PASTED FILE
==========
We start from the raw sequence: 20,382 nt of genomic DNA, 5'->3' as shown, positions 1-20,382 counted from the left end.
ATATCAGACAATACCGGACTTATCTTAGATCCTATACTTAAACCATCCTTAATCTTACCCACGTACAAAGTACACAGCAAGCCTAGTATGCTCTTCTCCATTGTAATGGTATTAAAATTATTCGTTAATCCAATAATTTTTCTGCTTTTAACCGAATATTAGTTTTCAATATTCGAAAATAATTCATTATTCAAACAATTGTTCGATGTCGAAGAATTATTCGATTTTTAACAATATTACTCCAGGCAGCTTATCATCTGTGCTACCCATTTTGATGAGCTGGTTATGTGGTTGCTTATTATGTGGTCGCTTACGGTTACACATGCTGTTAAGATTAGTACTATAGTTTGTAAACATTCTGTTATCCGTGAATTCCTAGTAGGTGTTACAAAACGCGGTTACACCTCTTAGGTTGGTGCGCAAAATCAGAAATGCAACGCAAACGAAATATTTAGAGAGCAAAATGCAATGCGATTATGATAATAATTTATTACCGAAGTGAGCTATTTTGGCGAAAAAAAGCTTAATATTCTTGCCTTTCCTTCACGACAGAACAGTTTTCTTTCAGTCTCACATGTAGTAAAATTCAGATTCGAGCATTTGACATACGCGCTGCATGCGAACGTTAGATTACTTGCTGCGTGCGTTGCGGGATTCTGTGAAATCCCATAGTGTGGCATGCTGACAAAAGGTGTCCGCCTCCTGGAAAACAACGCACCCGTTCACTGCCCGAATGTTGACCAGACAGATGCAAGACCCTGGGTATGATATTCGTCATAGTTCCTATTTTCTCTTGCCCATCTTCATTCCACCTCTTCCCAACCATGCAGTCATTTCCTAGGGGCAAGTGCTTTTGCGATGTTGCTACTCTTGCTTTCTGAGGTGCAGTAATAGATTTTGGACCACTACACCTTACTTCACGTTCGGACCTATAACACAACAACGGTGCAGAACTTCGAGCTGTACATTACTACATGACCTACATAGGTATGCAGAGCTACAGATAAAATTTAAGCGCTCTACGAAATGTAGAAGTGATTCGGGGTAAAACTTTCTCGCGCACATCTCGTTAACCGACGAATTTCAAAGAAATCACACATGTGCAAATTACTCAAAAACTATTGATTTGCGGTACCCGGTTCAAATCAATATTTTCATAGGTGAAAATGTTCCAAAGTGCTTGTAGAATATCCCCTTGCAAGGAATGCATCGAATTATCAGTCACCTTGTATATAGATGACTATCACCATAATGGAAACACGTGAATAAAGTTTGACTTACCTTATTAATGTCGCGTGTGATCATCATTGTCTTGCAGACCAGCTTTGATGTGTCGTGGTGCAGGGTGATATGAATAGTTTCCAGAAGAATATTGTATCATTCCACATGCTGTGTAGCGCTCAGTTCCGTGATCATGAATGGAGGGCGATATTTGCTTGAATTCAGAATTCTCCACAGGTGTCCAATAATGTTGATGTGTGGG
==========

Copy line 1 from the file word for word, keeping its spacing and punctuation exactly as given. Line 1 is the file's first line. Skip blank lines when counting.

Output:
We start from the raw sequence: 20,382 nt of genomic DNA, 5'->3' as shown, positions 1-20,382 counted from the left end.